Margitta Gummel

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Margitta Gummel
Bundesarchiv Bild 183-H0516-0203-009, Berlin, 17. DDR-Staatsratsitzung.jpg
Margitta Gummel in 1969
Medal record
Competitor for  East Germany
Women's athletics
Olympic Games
Gold medal – first place 1968 Mexico City Shot put
Silver medal – second place 1972 Munich Shot put
European Indoor Championships
Gold medal – first place 1966 Dortmund Shot put
Silver medal – second place 1968 Madrid Shot put
Silver medal – second place 1971 Sofia Shot put
European Championships
Silver medal – second place 1966 Budapest Shot put
Silver medal – second place 1969 Athens Shot put
Silver medal – second place 1971 Helsenki Shot put

Margitta Gummel (née Helmbold; born 29 June 1941 in Magdeburg) is a German former Olympic gold medalist. She competed for the Unified German team in the 1964 Summer Olympics, East Germany in the 1968 Summer Olympics, and East Germany again at the 1972 Summer Olympics. One of the details characterising Gummel was her rivalry with Nadezhda Chizhova of the Soviet Union.[1]

Margitta Gummel did not win any medals in the 1964 Summer Olympics in Tokyo, where she competed in the shot put event. Later, at the 1968 Summer Olympics in Mexico City, she won a gold medal in the shot put event, and, four years later, a silver medal in the 1972 Summer Olympics in Munich, having been beaten by her rival Nadezhda Chizhova.[2] In the 1968 shot put event, she became the first woman to throw more than 19 metres.[3]

Gummel also competed for East Germany at the European Athletics Indoor Championships. In 1966, in Dortmund, she placed first in the shot put event. In 1968, this time in Madrid, she placed second in the shot put, beaten by Nadezhda Chizhova. At Sofia, in 1971, she also placed second in shot put, beaten again by Chizhova.

She also competed in the European Athletics Championships. At the 1966 Championships, held in Budapest, she placed second in the women's shot put. Chizhova placed first. She later competed in the 1969 Championships, held in Athens, with the same results.[4] She also participated in the 1971 Championships, held in Helsinki, but this time received third as her rival Chizhova placed first.[5]

It was later revealed that Gummel was one of the first East Germans to be administered steroids though she was not given her first dose of Turinabol until 28 July 1968, just under three months before the 1968 Games.[6] A 1997 paper from the journal Clinical Chemistry reproduces charts from a 1973 DVfl scientific report that plot her Turinabol doses and competition distances for 1968, 1969 and 1972. The 1968 results show a two-metre improvement in the space of the three months leading to her Olympic gold, in a fully trained athlete whose previous results had been consistent.[7]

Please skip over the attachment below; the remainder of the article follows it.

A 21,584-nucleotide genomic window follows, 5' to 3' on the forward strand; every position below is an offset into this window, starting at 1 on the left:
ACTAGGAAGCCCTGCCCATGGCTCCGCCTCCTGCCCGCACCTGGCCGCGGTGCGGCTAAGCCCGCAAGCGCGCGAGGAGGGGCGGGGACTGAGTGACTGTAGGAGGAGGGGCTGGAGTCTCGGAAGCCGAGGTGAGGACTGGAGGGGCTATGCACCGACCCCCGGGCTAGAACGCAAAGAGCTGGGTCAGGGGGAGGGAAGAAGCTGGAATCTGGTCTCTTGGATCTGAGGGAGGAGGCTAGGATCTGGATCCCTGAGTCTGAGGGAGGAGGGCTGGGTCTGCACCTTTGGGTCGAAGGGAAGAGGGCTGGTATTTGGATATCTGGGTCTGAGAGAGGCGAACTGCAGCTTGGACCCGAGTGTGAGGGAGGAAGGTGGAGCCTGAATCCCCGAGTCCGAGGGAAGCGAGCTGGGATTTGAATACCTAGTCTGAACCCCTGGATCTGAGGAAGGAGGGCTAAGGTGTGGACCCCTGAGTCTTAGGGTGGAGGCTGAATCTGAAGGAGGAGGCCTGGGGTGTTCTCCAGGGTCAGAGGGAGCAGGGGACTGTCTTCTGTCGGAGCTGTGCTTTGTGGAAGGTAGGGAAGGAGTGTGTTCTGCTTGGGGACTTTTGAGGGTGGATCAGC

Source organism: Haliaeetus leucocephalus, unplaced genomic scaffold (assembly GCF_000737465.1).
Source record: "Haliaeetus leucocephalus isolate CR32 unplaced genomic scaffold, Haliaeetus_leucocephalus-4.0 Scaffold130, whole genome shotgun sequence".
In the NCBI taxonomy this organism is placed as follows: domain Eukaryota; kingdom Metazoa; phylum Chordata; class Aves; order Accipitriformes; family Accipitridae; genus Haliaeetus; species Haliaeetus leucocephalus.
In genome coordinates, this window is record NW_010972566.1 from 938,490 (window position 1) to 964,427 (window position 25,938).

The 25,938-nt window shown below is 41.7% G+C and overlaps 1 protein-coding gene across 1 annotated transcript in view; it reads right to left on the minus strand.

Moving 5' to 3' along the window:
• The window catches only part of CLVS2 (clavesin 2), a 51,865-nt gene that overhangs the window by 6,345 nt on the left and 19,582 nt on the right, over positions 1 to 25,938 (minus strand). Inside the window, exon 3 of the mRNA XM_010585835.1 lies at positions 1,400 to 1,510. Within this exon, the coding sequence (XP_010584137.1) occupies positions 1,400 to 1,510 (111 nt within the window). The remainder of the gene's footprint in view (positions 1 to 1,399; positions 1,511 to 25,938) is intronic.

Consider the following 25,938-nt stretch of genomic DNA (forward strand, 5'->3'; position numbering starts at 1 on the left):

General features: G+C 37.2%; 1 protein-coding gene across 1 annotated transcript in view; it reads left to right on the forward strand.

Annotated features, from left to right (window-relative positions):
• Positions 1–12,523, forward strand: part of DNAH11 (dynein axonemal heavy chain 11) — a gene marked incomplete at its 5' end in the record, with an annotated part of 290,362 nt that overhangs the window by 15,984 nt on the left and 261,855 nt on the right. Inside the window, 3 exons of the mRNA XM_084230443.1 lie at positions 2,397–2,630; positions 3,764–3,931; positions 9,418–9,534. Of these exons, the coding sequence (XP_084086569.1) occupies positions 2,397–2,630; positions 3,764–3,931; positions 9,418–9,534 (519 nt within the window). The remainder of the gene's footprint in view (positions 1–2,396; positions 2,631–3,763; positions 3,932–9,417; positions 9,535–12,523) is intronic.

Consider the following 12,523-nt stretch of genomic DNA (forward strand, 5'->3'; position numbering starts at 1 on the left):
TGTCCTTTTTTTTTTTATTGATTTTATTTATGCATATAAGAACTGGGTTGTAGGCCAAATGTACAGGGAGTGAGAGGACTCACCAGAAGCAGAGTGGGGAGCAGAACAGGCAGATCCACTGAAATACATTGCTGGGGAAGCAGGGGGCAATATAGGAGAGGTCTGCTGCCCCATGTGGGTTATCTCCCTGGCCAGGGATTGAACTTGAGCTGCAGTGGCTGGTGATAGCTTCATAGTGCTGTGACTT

Gummel was administered Turinabol at a dosage of merely 10mg daily leading up to the 1968 Olympics where her throws improved from 17m to 19m in the three-month cycle. In the years following higher dosages of Turinabol were used with performance increasing in a dose dependent manner, and her throws improved to well over the 20m mark. The scientifically produced graphs listed in the 1997 Werner Franke report demonstrate that even when the steroids were stopped there was still a profound "residual" effect from the multiple steroid cycles administered and Gummel's performances were still significantly better off the drugs during breaks compared to 1968 before she had been exposed to them. Simply put, the GDR researchers commented that anabolic steroid use in females produced significant increases in athletic performance that were far superior to years of training naturally. The GDR then began experiments with Turinabol on much younger females at 13–14 years of age, particularly in sports such as swimming.

See also[edit]


  1. ^ Casey, Ron. "Margitta Gummel". Retrieved 3 May 2009. 
  2. ^ "Athletics at the 1972 München Summer Games: Women's Shot Put". Retrieved 3 May 2009. 
  3. ^ Casey, Ron. "Margitta Gummel". Retrieved 3 May 2009. 
  4. ^ "Athens 69, Women's Results". Retrieved 3 May 2009. 
  5. ^ "Helsinki 71, Women's Results". Retrieved 3 May 2009. 
  6. ^ Wallenchinsky, David and Jaime Loucky (2008). "Track & Field (Women): Shot Put". In The Complete Book of the Olympics: 2008 Edition. London: Aurum Press Limited. p. 352.
  7. ^